One of last year’s most important scientific discoveries sheds light on the origin of life

This year science has made important progress on one of the truly big questions in biology: The origin of life.

There are three general theories about the origin of life:

1. Special creation. Some scientists believe life was placed on earth by a supernatural or divine power.

2. Extraterrestrial origin. Others believe that life was carried to earth from a planet of some other star.

3. Spontaneous origin. Most scientists accept — tentatively — the theory that life arose spontaneously here on earth from inanimate matter, as associations of molecules became more and more complex.

Only the third of these theories is subject to test, and for many years scientists have been trying to do just that. The logical way to test the spontaneous origin theory is to repeat the process. In 1953 Stanley Miller and Harold Urey assembled in a glass flask an atmosphere similar to what the early earth’s atmosphere is thought to have been like. It was a smelly sort of atmosphere, composed of hydrogen-rich molecules like hydrogen sulfide [SH2] (“rotten eggs”), methane [CH3] (“swamp gas”), and ammonia [NH4] (“smelling salts”).

Bombarding the mixture with lightening in the form of sparks, Miller and Urey found that within a week 15% of the carbon originally present as methane gas had been converted into other carbon compounds, including amino acids (the building blocks of proteins) and nucleotides (the building blocks of nucleic acids like DNA and RNA). They concluded that the basic building blocks used in the construction of living organisms could indeed have arisen spontaneously.

The next step predicted by the spontaneous origin theory has not been so easy to test — that these building blocks spontaneously linked together to form the large molecules of which cells are made. Somehow, the individual amino acids produced in the Miller-Urey experiment must have linked together in chains to form proteins, like pearls coming together to form a necklace.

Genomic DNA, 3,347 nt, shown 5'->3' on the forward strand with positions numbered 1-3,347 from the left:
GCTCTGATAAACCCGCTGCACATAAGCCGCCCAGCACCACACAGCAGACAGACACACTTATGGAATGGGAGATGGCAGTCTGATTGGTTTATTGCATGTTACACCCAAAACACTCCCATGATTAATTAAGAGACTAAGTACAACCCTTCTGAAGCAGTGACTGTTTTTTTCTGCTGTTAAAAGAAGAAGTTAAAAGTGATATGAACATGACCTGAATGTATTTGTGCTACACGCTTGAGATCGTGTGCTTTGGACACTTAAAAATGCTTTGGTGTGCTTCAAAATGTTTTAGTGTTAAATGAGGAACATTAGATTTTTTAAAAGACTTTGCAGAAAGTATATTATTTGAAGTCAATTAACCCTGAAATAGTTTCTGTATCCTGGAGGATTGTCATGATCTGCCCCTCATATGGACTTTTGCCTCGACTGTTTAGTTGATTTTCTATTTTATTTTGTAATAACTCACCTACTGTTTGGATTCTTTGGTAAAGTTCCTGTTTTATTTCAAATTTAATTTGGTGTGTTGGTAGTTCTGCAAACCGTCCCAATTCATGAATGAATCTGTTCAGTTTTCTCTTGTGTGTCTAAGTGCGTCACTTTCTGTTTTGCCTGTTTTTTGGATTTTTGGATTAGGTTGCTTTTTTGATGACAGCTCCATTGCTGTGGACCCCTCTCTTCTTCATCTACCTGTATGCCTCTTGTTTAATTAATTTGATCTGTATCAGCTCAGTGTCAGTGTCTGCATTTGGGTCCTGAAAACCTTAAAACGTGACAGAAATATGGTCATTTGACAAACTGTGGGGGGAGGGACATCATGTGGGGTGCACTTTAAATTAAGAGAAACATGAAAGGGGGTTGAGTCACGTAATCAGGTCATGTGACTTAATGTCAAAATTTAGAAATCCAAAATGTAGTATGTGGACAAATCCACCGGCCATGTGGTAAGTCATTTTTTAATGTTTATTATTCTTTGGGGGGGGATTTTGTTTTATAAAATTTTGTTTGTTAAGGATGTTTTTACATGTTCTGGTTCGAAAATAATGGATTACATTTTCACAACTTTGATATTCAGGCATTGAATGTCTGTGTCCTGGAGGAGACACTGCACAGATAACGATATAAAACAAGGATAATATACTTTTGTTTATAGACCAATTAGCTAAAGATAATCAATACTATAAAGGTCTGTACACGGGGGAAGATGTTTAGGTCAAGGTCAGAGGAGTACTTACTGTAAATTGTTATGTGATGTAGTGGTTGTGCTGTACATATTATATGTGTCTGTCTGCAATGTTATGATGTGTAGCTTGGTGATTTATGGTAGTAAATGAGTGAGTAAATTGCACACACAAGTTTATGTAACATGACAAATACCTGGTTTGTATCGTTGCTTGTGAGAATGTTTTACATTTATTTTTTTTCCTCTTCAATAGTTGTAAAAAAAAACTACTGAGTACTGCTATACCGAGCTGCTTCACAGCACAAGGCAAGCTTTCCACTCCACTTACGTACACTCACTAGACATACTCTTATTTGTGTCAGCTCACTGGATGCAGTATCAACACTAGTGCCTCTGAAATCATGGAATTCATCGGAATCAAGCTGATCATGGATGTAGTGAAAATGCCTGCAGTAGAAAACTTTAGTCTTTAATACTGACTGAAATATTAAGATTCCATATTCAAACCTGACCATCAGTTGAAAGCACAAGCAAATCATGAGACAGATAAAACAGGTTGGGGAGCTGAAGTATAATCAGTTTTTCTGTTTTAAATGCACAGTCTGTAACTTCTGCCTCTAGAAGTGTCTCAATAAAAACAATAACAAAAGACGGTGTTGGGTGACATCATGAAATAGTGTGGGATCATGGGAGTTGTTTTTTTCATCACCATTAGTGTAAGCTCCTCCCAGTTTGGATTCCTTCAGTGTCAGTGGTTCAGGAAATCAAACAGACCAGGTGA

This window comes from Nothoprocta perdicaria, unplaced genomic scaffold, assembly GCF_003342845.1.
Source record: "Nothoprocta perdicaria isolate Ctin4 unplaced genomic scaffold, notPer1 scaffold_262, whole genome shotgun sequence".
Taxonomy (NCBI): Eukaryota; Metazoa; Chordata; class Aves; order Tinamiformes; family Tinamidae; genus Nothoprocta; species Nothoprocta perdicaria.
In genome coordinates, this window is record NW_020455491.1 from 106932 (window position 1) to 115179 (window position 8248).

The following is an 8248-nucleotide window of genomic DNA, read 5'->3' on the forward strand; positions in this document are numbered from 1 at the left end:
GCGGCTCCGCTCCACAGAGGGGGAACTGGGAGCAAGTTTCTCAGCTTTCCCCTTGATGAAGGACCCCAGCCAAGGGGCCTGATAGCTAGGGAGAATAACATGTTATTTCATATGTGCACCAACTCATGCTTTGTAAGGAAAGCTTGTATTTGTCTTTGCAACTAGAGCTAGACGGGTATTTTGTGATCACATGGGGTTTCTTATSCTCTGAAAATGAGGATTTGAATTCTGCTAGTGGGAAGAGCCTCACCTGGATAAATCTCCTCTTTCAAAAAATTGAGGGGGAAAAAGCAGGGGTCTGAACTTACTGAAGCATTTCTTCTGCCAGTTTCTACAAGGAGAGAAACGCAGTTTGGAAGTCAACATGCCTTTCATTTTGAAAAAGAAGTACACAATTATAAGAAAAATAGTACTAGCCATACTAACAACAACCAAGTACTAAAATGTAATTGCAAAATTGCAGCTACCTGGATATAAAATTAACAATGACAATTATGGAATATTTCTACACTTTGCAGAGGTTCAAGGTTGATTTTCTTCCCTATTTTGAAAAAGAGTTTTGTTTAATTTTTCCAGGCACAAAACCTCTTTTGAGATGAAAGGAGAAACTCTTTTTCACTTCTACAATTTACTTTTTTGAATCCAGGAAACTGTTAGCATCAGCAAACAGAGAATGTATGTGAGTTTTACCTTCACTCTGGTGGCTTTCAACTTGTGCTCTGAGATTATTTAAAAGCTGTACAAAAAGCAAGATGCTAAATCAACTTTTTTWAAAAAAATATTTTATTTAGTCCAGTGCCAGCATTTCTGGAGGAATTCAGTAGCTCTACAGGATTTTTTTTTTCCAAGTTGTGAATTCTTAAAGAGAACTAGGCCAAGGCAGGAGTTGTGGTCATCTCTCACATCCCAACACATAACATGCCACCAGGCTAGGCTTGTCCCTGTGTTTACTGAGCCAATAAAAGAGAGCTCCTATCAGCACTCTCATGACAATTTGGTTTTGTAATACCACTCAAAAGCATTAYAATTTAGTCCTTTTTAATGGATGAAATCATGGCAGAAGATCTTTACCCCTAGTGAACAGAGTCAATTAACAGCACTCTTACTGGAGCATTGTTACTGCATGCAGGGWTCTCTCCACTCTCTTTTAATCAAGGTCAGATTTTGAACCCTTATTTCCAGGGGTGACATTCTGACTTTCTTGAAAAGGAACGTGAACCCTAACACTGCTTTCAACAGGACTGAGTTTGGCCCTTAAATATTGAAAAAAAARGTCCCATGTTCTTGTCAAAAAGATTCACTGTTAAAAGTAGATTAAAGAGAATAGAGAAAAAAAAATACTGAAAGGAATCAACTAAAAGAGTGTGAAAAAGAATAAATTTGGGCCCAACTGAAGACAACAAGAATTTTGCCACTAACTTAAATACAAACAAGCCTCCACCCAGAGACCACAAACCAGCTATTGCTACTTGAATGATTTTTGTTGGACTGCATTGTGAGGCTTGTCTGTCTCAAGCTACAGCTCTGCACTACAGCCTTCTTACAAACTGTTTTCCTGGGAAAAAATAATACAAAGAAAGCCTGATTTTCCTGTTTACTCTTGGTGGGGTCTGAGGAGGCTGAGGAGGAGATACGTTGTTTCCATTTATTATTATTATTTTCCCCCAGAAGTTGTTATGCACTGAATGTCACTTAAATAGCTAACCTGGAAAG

This linking-together presents what at first seems an insurmountable problem: theory tells us that it is chemically impossible for amino acids to aggregate spontaneously in water. Without going into the chemistry, the basic problem is that water will tend to push the chemical reaction backwards, towards breaking up proteins rather than forming them.

One way out of this quandary is to imagine that life first arose away from water, say within a clay or mineral. While a little zany, this idea has attracted serious consideration, at least to some degree because it is hard to think of other water-free alternatives.

Another way out of the quandary is to step back and look at the problem from a different perspective. There is lots of water in each cell of your body, and yet proteins get

assembled in your cells with no difficulty. Water presents no problem there, because in cells the process of protein assembly does not actually occur out in the water. Instead, it is carried out within great contraptions called ribosomes, and there is no water inside a ribosome.

Ribosomes are very complex cellular machines. Each ribosome is made of over 50 different proteins, as well as three chains of RNA composed of some 3000 nucleotides (RNA is a nucleic acid similar to DNA but single-stranded). It has been traditionally assumed that the proteins act as enzymes to catalyze the amino acid assembly process, with RNA adding the information saying which amino acid goes where.

But if proteins in ribosomes catalyze the linking together of amino acids to form proteins, then where did the ribosome proteins come from?

This year we learned the answer to that chicken-or-egg question, and a surprising answer it turned out to be. Over the last 12 months, several research groups have used powerful X-ray diffraction to determine the complete detailed structure of a ribosome at atomic resolution.

The researchers found that the many proteins of a ribosome are scattered over its surface like decorations on a Christmas tree. The role of these proteins seems to be to stabilize the many bends and twists of the RNA chains, the proteins acting like spot-welds between the RNA strands they touch. Importantly, there are no proteins on the inside of the ribosome where the chemistry of protein synthesis takes place — just twists of RNA. Thus it is the ribosome’s RNA, not its protein, that catalyzes the joining together of amino acids! Science, the most widely-read scientific journal in the United States, chose this discovery as the second-most-important scientific discovery of 2000 (runner-up to completion of the human genome project).

This discovery that protein synthesis is RNA-catalyzed dissolves the quandary of spontaneous assembly. RNA nucleotides are produced in Miller-Urey experiments and can spontaneously link together to form chains. RNA chains can act as enzymes to catalyze the linking together of amino acids to form proteins. There is a great deal we don’t know, but the theory of spontaneous origin seems to have passed another hurdle.

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